Prototype.

11 06 2019

Well, the first prototype was ok, but by the time I was nearly finished, I was pretty sure I could make a better version. So it goes with prototypes.

Rewind. The need. Bikepacking with a bar harness, over the years, has been made much better by efforts to make the harness have 4 points of mounting. The potential problem: some handlebars don’t like having clamps beside the stem clamp, either because of the material (carbon bars occasionally need metal reinforcement at the stem clamp and the manufacturers won’t allow clamping to non reinforced areas). or because of the shape (alt bars, I’m looking at you). The solution: make a steerer mounted clamp that will deliver an auxiliary bar, ideally below, the handlebar. Boom, 4 points of mounting.

If the mounting points are fairly spread and wide and the load is not too heavy you could get away with a very light clamp as the secondary, non weight bearing part.

Fast forward to prototype 1: aluminium steerer spacer, 20mm high, 2 acetal rods and a carbon fibre tube. Can mount below or potentially above the stem. Issue? fugliness. Other issue? amount of steerer real estate.

Prototype 2 will be considerably more svelte. This is achieved because a lightbulb went on and I realised I could make a strap system between the handlebar and the auxiliary bar that means it doesn’t actually have to have any inherent rigidity, other than a slight offset to clear the head tube.

Some initial sketches gave way to lots of beard stroking about how I was going to make the offsets. Initially i’d thought to mount a carbon fibre tube ahead of the steerer and make some straps that would have a carbon fibre strip sewn into them, then around a second carbon tube.

In making the initial aluminium steerer spacer, I decided to change tack and instead of bolting a carrier to the front of the steerer spacer, bolt to the side, slightly offset with spacers and have 2 metal struts (in this case I will be using a downhill, direct mount ‘riser’ kit). these will then have the auxiliary bar attached, though again, I’m not absolutely 100% sure how so far.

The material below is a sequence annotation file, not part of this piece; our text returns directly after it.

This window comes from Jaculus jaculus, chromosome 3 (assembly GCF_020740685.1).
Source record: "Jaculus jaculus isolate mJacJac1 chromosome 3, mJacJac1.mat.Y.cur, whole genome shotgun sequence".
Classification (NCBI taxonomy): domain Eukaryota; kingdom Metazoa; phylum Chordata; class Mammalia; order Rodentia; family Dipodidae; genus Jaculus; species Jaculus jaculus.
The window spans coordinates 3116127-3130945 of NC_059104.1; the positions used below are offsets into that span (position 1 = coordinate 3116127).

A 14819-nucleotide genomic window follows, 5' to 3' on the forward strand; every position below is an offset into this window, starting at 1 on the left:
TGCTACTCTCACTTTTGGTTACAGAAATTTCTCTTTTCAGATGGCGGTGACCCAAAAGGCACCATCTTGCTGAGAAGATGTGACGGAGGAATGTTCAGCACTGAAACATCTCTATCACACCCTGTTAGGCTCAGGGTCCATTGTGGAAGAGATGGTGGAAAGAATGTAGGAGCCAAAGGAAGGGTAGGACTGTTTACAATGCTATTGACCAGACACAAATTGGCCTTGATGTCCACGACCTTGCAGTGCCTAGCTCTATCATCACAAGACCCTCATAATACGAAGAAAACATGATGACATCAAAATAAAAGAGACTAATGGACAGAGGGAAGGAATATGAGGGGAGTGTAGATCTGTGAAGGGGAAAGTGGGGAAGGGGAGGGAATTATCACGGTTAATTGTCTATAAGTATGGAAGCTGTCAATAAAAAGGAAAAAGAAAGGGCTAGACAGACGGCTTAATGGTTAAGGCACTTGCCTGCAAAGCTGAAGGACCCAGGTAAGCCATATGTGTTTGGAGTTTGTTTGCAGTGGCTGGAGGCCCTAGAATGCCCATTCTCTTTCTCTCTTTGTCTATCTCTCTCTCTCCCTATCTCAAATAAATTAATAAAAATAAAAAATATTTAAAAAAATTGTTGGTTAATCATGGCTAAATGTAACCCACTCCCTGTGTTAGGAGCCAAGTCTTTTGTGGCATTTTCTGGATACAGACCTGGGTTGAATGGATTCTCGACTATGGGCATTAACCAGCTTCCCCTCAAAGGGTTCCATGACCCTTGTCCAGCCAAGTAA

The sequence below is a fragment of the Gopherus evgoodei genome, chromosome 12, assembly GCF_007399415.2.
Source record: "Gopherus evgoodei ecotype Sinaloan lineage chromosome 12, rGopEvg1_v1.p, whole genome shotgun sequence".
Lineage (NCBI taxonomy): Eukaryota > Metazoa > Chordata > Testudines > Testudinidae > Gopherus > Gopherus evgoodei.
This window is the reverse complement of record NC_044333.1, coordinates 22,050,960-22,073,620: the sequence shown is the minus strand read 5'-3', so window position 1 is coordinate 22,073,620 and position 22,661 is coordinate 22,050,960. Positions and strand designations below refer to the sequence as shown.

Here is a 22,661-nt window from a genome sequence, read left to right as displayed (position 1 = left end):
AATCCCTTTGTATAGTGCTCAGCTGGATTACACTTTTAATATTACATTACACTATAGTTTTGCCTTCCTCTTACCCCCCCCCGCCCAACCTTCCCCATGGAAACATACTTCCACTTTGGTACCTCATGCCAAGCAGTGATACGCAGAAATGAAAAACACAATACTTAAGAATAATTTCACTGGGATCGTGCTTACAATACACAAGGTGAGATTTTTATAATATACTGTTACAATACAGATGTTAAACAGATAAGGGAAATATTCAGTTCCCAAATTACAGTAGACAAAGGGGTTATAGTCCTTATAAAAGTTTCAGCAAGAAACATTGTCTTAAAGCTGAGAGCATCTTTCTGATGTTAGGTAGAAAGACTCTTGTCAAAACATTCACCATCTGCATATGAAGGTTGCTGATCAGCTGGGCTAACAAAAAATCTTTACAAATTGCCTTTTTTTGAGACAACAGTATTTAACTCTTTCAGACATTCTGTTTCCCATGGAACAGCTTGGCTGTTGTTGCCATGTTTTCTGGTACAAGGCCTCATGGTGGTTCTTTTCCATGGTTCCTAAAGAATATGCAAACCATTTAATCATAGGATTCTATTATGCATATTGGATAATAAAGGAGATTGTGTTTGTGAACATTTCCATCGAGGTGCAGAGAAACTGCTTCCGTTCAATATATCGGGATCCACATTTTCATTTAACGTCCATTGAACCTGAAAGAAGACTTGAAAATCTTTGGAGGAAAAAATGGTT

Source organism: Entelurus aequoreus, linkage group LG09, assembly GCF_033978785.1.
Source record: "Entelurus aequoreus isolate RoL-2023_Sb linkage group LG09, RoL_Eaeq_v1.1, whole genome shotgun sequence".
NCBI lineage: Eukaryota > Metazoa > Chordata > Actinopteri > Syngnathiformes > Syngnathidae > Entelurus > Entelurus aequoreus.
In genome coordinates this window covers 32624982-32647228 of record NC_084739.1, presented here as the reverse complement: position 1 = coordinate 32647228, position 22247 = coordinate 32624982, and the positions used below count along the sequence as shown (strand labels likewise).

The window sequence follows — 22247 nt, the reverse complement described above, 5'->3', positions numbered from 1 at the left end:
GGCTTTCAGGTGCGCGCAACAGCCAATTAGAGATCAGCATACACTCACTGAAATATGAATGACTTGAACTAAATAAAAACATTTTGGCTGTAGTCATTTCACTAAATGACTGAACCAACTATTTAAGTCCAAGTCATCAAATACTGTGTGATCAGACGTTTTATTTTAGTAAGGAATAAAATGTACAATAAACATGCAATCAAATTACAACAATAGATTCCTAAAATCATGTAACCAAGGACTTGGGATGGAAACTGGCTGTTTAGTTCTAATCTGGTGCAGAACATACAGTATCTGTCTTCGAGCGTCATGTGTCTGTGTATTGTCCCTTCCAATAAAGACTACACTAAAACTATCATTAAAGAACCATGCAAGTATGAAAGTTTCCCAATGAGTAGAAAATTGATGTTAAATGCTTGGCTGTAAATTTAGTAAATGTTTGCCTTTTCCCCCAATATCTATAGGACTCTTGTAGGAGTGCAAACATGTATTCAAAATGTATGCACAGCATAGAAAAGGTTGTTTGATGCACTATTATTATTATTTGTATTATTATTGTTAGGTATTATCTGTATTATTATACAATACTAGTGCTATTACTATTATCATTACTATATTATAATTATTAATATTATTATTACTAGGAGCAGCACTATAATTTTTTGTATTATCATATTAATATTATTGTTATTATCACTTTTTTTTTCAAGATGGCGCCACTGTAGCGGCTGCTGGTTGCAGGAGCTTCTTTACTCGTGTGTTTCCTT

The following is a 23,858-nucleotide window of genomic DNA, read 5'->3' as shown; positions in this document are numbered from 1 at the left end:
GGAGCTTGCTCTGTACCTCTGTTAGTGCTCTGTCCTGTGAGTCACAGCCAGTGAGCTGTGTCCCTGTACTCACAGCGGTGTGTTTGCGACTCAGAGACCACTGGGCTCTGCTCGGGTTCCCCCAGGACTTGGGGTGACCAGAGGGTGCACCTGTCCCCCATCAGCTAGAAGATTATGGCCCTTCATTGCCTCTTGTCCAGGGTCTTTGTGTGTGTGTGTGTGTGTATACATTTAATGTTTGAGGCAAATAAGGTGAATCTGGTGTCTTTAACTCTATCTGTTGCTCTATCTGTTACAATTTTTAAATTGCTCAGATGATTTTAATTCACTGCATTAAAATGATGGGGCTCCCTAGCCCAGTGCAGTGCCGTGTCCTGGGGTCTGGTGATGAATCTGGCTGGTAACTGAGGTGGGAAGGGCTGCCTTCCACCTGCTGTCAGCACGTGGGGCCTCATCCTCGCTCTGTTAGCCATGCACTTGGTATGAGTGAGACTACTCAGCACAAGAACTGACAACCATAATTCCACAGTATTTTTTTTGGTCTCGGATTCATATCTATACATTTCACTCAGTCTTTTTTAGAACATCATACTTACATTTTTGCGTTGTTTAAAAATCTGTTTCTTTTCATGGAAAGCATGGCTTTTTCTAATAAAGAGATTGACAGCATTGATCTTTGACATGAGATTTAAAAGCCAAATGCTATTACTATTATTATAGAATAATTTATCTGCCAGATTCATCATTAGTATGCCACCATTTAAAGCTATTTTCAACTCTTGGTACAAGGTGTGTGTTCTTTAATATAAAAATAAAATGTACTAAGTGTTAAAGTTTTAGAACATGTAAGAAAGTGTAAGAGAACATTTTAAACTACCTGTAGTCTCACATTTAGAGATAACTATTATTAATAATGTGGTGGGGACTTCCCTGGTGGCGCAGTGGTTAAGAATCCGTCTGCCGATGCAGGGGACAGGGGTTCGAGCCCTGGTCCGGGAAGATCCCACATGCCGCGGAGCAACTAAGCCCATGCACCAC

Getting there…

 

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Making things.

8 03 2019

A few weeks ago, we had amazing February weather. I rode day after day – not far afield, though F.B.R.O.T.Y happened. But, it is now back to the maritime rainy/windy pattern that is typical of West Scotland, so I have been making things.

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With davechopoptions, a trail was born, then another and then another. This is likely in response to the foresting of my local riding woods. It is a real shame to see some of the trails I like riding the most over the last few years, disappearing. However, in fairness to the team who are harvesting, they are doing a stellar job of preserving what they can.

Goodbye, old friend. I have spent countless hours enjoying riding and sometimes just sitting with you.

I started sewing again – this time a special project – a top tube bag (gas tank bag) for my friend Mark Bentley. Admittedly, the first version was not up to scratch, but I was very pleased with version 2. Gas tank bags need a lot of extra work as the trick is to be able to use them one handed. As such, they need to have stiffening panels in the sides and to protect items stowed of a more delicate nature, padding on the bottom. trying to sew these in is a beast, but I settled on a process that allows me to get nice straight seams and the padding is in a separate sleeve that is held in by velcro and the cross velcro side to side reinforcement. Next up will be a very lightweight bar harness that I have been thinking about for a long time. It will have a carbon fibre cross member to gain stiffness and utilise 4 point mounting for either Jones Loop bars, or the Bar Yak system. Stay tuned.

The bag is a Liteskin LS 42 laminate outer with plastic shim stock sides and a x-Pac VX21 inner in white to aid finding things, like jam sammies.

One detail that is essential is the range of the velcro attachment to the top tube. The front is to marry up with a DeWidget, so that needs a simple webbing cross strap. but you need to have an idea of how big a top tube you will be attaching the bag to. You can of course use a long section of velcro, but I prefer polyamide webbing. Anyhoo, it turns out Mark’s Cotic has a 41mm top tube – exactly the same as the ultra rare Vertigo Cycles cowbell and bottle opener to make sure fit is perfect.

The other thing I want to make soon is a bag for the Strap Deck. I’ve been playing around with ideas – from a dry bag with integrated velcro straps, to a simple bag held by Voile Straps.

In some ways, Revelate have already made the perfect bag for the Strap Deck – the Polecat. But I’m going to keep thinking on it.

I’m looking forward to Singletrack world’s and the Bikepacking.com reviews – I love them for attaching anything a bit bulky, but not too heavy to the bike.

(click here to see a video – Vimeo being a bit strange…)

Lastly, I learned to cut threads on the lathe and made an aluminium version of the port DeWidget Mark made initially from Delrin, which can mount above the steerer, and act as a top cap. Highly versatile, it can run the ‘double dangler’ feed bag plate and of course, holds the gas tank absolutely rock solid while you go shredpacking.